A master plan calling for bicycle routes and improved pedestrian safety throughout East Aurora already is generating concern about designated bicycle lanes proposed for both sides of Girard Avenue.
Many village trustees praised the pedestrian and bicycle master plan being crafted for the village but thought the proposal should not be rushed because the school district is drafting plans for a capital project that calls for expanding Parkdale School and athletic fields along nearly 40 acres of vacant land on Girard.
"I think it's premature to pursue this until we know what the school district is doing," Mayor David DiPietro said Tuesday during a board work session. "That will be a big component. We need a lot more information before we do anything."
Girard resident Peter Calleri expressed concerns about the bike proposal, questioning how it would affect the street and the additional traffic that would be generated by an expanded Parkdale School campus. He asked that the bike plan be tabled until the school project is finalized.
"I am not against the bike path, but we should not rush into this," Calleri said. He also was concerned about the proposal's plan to ban parking on the south side of Girard. "If we get athletic fields there, you'll need parking on both sides of the street for events there."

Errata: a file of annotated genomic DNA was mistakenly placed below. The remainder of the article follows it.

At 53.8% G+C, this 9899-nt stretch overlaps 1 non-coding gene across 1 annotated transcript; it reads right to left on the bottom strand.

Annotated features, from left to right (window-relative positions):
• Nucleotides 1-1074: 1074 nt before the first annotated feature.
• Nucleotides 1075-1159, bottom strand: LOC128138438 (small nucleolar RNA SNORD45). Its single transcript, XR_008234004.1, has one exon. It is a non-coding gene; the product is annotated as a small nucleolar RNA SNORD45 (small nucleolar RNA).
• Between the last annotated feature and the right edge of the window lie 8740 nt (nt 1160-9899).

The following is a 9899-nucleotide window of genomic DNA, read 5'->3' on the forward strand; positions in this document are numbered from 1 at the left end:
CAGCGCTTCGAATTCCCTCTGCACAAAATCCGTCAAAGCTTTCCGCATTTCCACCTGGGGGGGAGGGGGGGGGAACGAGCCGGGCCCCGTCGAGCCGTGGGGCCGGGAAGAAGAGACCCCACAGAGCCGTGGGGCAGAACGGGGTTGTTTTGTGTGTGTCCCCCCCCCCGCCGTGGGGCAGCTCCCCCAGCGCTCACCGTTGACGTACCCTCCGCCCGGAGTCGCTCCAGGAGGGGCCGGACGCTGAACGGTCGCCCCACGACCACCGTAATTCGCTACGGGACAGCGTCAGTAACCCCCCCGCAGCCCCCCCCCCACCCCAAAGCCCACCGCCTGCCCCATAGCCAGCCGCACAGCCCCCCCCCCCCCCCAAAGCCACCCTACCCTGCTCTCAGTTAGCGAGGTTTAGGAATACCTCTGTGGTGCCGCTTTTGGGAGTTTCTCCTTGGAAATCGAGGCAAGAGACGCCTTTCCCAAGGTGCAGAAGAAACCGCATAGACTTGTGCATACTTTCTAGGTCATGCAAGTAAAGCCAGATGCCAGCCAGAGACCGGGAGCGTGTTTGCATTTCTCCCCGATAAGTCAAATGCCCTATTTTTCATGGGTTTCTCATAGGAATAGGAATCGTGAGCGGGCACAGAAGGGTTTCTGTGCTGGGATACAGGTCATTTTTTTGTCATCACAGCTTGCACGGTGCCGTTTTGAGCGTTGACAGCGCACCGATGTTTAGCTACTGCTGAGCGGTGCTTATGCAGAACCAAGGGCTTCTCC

The Pedestrian & Bicycle Board proposal calls for bike lanes on both sides of Girard that would lead bicyclists up to Knox State Park soccer fields by tying into a separate Knox trail proposed at the park entrance.
Initially, the plan called for keeping parking on the south side of Girard, but fire officials had concerns about access to hydrants along that side. The latest change calls for parking to remain only on the north side of Girard.
Trustee Libby Weberg, a member of the Pedestrian & Bicycle Board, said it is critical that the community try to tap into federal grants to fund the project. An even bigger challenge will be securing funding for Center Street sidewalks.
"It's critical to get sidewalks on Center Street up to the high school," she said. "Center is too narrow for bike lanes."